Federal Education Minister Dan Tehan has told Vice-Chancellors they need to "wring every last dollar" of taxpayer money if they want more funding.
Addressing the Speech to Universities Australia Conference, Minister Tehan acknowledged the financial strain that COVID-19 is having on the sector but said universities would need to “maximise the value” of what they already receive.
On the weekend, the Federal Government announced a strict pathway for Year 11 and Year 12 students who are completing their senior secondary schooling into Australia to help them resume their studies.
There are currently 189,000 Chinese students across Australia’s education sector, with roughly half still offshore – and 90% are university students.
“We want to work more closely with the sector to wring every last dollar from our current funding by cutting red tape and improving productivity,” Minister Tehan said.
“If we are going to ask the Australian people for more support, it is first incumbent upon us to maximise the value of what we already receive”.
Pointing to the example of designated places, Minister Tehan said the Federal Government cut red tape and gave universities more autonomy to maximise the distribution of their places.
“This includes to trade places amongst yourselves,” he said.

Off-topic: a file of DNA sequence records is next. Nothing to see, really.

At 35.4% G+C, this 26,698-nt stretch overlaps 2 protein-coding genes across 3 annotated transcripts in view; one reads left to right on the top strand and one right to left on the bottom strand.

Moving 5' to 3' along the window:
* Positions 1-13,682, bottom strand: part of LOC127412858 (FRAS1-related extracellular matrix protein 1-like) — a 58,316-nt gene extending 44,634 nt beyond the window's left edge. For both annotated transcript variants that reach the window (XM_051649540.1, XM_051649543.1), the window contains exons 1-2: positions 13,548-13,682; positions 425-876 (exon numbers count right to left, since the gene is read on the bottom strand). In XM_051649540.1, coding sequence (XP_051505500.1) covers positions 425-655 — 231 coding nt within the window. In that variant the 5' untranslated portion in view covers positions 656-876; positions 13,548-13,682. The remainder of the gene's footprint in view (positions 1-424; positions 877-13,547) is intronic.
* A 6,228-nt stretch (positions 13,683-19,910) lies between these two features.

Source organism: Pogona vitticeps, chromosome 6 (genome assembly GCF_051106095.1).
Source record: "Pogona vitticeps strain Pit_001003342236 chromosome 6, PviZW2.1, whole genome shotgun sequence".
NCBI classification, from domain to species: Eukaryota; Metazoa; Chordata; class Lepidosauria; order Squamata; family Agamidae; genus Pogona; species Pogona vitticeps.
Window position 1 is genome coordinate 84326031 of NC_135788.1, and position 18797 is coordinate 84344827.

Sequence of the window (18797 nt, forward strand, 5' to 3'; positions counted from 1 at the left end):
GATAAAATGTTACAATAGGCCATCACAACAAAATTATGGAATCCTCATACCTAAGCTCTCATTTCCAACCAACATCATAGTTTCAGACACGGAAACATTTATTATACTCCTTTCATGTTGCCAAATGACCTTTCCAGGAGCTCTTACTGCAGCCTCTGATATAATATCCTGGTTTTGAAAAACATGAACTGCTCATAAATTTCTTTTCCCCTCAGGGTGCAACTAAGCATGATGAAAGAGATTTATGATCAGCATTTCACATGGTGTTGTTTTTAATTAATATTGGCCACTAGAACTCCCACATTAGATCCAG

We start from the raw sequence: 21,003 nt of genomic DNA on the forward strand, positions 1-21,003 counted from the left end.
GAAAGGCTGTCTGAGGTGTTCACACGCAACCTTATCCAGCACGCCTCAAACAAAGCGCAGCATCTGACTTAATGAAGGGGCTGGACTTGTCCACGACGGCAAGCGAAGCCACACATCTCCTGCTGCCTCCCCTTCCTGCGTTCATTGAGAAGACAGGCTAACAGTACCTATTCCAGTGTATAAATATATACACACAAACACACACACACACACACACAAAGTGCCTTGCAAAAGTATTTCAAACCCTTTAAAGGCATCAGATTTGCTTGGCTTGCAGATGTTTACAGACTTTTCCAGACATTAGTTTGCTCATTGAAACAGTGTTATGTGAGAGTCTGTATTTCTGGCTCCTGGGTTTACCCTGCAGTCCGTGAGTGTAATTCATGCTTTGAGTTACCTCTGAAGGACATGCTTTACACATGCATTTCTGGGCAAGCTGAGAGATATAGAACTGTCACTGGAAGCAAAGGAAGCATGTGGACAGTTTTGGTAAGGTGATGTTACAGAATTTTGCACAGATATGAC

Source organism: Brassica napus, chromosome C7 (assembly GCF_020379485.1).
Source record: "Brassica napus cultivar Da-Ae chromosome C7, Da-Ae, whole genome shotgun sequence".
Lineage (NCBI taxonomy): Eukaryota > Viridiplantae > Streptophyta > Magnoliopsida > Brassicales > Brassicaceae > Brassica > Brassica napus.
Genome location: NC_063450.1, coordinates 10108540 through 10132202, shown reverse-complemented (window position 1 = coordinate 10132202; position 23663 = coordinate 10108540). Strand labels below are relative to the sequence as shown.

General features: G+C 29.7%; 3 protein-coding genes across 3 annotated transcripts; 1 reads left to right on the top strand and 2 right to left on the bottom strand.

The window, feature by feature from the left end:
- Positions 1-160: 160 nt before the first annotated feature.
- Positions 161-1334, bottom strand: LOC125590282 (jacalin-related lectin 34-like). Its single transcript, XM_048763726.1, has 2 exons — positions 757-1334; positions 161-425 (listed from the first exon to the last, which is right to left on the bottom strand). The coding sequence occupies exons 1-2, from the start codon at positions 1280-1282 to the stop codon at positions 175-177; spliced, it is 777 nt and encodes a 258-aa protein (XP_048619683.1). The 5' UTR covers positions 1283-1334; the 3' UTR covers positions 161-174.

“I want to cut more red tape and give you that same autonomy when it comes to non-designated places”.
Minister Tehan said the Federal Government expects this will allow Vice-Chancellors to drive their institutions “in distinctive ways that fit their particular missions”.
“These financial fine tunings squeeze greater productivity out of the existing funding giving more value for money to Australian taxpayers,” he said.
“It also builds in demographic growth matched with the longer-term population trend of 1.3%”.
Minister Tehan said the Federal Government will provide universities more than $17 bn in 2020.
“To ask for more from the taxpayer will require us all to demonstrate our value to the taxpayer,” he said.
“I worry that over the 30 years since the Dawkins reform the connection between the public-private benefit and cost of education has decoupled through various policy approaches”.
Minister Tehan said that at the very least, the benefit and cost needs to be better articulated with the broad Australian community.
“We must also be willing to adjust it to 21st century values and conditions. If we are going to present a case to the Australian public then we are going to have to work together to build that case,” he said.
Earlier this month, the government’s global reputation taskforce warned that Australia’s education sector faces an $8bn hit from the spread of COVID-19.
The virus – which has infected 81,000 people in 31 countries – has killed 2,800 people since it was first detected on December 31, 2019. According to the latest figures, 8,800 people are in a serious or critical condition.
Independent providers in the education space are also being hit hard, with the Independent Tertiary Education Council Australia (ITECA) saying a number of institutions have advised that the COVID-19 outbreak threatens their viability.
“Australia’s independent tertiary education providers enjoy a reputation internationally for providing high quality education and training,” Troy Williams, ITECA chief executive, said.
“This reputation endures – however, an increasing number of providers are saying international students are either postponing or cancelling their studies in Australia”.